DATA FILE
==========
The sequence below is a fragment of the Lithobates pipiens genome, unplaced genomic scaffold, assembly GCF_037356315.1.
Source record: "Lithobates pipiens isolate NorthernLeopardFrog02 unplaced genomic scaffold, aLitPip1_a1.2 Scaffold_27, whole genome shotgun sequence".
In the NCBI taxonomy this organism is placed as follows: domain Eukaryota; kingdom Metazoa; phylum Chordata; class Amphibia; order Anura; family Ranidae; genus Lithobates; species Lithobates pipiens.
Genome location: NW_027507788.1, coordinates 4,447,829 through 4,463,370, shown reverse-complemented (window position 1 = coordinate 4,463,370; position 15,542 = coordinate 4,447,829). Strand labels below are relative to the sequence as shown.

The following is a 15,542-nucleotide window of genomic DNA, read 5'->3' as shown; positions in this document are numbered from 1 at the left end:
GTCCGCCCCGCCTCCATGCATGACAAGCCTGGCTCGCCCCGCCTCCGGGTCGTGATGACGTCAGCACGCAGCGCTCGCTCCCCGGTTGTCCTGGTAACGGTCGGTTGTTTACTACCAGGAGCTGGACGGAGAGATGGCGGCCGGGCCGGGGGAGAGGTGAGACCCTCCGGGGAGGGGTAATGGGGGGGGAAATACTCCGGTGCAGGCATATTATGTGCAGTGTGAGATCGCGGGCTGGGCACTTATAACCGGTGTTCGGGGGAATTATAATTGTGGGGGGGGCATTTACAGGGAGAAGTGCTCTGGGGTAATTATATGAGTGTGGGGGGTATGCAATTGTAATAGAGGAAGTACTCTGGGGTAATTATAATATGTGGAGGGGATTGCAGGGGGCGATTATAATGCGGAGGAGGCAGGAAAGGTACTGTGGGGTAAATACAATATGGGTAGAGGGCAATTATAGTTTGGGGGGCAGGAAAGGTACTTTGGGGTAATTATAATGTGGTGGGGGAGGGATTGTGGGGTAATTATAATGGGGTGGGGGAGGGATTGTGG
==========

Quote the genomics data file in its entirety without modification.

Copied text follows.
The sequence below is a fragment of the Lithobates pipiens genome, unplaced genomic scaffold, assembly GCF_037356315.1.
Source record: "Lithobates pipiens isolate NorthernLeopardFrog02 unplaced genomic scaffold, aLitPip1_a1.2 Scaffold_27, whole genome shotgun sequence".
In the NCBI taxonomy this organism is placed as follows: domain Eukaryota; kingdom Metazoa; phylum Chordata; class Amphibia; order Anura; family Ranidae; genus Lithobates; species Lithobates pipiens.
Genome location: NW_027507788.1, coordinates 4,447,829 through 4,463,370, shown reverse-complemented (window position 1 = coordinate 4,463,370; position 15,542 = coordinate 4,447,829). Strand labels below are relative to the sequence as shown.

The following is a 15,542-nucleotide window of genomic DNA, read 5'->3' as shown; positions in this document are numbered from 1 at the left end:
GTCCGCCCCGCCTCCATGCATGACAAGCCTGGCTCGCCCCGCCTCCGGGTCGTGATGACGTCAGCACGCAGCGCTCGCTCCCCGGTTGTCCTGGTAACGGTCGGTTGTTTACTACCAGGAGCTGGACGGAGAGATGGCGGCCGGGCCGGGGGAGAGGTGAGACCCTCCGGGGAGGGGTAATGGGGGGGGAAATACTCCGGTGCAGGCATATTATGTGCAGTGTGAGATCGCGGGCTGGGCACTTATAACCGGTGTTCGGGGGAATTATAATTGTGGGGGGGGCATTTACAGGGAGAAGTGCTCTGGGGTAATTATATGAGTGTGGGGGGTATGCAATTGTAATAGAGGAAGTACTCTGGGGTAATTATAATATGTGGAGGGGATTGCAGGGGGCGATTATAATGCGGAGGAGGCAGGAAAGGTACTGTGGGGTAAATACAATATGGGTAGAGGGCAATTATAGTTTGGGGGGCAGGAAAGGTACTTTGGGGTAATTATAATGTGGTGGGGGAGGGATTGTGGGGTAATTATAATGGGGTGGGGGAGGGATTGTGG